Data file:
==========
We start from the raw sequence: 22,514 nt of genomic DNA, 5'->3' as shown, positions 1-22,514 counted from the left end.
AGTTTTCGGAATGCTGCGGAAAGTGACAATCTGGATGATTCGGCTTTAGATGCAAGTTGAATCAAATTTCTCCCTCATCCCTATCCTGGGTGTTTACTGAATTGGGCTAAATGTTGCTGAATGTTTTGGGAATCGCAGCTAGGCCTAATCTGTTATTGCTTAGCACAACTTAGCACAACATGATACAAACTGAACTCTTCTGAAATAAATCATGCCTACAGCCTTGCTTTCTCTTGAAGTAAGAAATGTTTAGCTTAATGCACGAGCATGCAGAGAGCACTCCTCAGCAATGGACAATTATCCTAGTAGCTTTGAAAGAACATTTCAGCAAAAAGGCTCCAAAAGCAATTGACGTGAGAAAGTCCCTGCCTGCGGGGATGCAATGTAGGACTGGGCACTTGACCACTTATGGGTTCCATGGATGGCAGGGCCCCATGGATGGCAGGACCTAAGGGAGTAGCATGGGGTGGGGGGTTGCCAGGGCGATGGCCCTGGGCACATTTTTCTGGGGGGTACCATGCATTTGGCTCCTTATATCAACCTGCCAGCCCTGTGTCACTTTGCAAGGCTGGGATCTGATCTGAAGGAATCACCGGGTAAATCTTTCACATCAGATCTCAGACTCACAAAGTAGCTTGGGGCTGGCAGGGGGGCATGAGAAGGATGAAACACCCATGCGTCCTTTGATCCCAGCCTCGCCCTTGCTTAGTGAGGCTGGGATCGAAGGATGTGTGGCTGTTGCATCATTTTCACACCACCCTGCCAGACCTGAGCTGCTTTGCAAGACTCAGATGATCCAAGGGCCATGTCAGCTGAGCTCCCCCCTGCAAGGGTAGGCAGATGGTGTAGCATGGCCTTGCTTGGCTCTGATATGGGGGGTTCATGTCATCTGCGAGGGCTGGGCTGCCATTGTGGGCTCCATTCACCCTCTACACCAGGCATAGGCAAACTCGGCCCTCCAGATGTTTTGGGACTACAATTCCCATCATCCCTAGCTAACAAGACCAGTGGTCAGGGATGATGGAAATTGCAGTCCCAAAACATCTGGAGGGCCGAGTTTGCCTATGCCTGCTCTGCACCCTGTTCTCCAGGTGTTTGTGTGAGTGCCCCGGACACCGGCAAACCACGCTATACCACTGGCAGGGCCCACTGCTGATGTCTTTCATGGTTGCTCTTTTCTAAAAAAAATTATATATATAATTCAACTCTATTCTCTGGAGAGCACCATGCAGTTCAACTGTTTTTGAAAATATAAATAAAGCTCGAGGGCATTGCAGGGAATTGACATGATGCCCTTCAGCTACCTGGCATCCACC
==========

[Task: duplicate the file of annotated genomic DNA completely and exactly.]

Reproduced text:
We start from the raw sequence: 22,514 nt of genomic DNA, 5'->3' as shown, positions 1-22,514 counted from the left end.
AGTTTTCGGAATGCTGCGGAAAGTGACAATCTGGATGATTCGGCTTTAGATGCAAGTTGAATCAAATTTCTCCCTCATCCCTATCCTGGGTGTTTACTGAATTGGGCTAAATGTTGCTGAATGTTTTGGGAATCGCAGCTAGGCCTAATCTGTTATTGCTTAGCACAACTTAGCACAACATGATACAAACTGAACTCTTCTGAAATAAATCATGCCTACAGCCTTGCTTTCTCTTGAAGTAAGAAATGTTTAGCTTAATGCACGAGCATGCAGAGAGCACTCCTCAGCAATGGACAATTATCCTAGTAGCTTTGAAAGAACATTTCAGCAAAAAGGCTCCAAAAGCAATTGACGTGAGAAAGTCCCTGCCTGCGGGGATGCAATGTAGGACTGGGCACTTGACCACTTATGGGTTCCATGGATGGCAGGGCCCCATGGATGGCAGGACCTAAGGGAGTAGCATGGGGTGGGGGGTTGCCAGGGCGATGGCCCTGGGCACATTTTTCTGGGGGGTACCATGCATTTGGCTCCTTATATCAACCTGCCAGCCCTGTGTCACTTTGCAAGGCTGGGATCTGATCTGAAGGAATCACCGGGTAAATCTTTCACATCAGATCTCAGACTCACAAAGTAGCTTGGGGCTGGCAGGGGGGCATGAGAAGGATGAAACACCCATGCGTCCTTTGATCCCAGCCTCGCCCTTGCTTAGTGAGGCTGGGATCGAAGGATGTGTGGCTGTTGCATCATTTTCACACCACCCTGCCAGACCTGAGCTGCTTTGCAAGACTCAGATGATCCAAGGGCCATGTCAGCTGAGCTCCCCCCTGCAAGGGTAGGCAGATGGTGTAGCATGGCCTTGCTTGGCTCTGATATGGGGGGTTCATGTCATCTGCGAGGGCTGGGCTGCCATTGTGGGCTCCATTCACCCTCTACACCAGGCATAGGCAAACTCGGCCCTCCAGATGTTTTGGGACTACAATTCCCATCATCCCTAGCTAACAAGACCAGTGGTCAGGGATGATGGAAATTGCAGTCCCAAAACATCTGGAGGGCCGAGTTTGCCTATGCCTGCTCTGCACCCTGTTCTCCAGGTGTTTGTGTGAGTGCCCCGGACACCGGCAAACCACGCTATACCACTGGCAGGGCCCACTGCTGATGTCTTTCATGGTTGCTCTTTTCTAAAAAAAATTATATATATAATTCAACTCTATTCTCTGGAGAGCACCATGCAGTTCAACTGTTTTTGAAAATATAAATAAAGCTCGAGGGCATTGCAGGGAATTGACATGATGCCCTTCAGCTACCTGGCATCCACC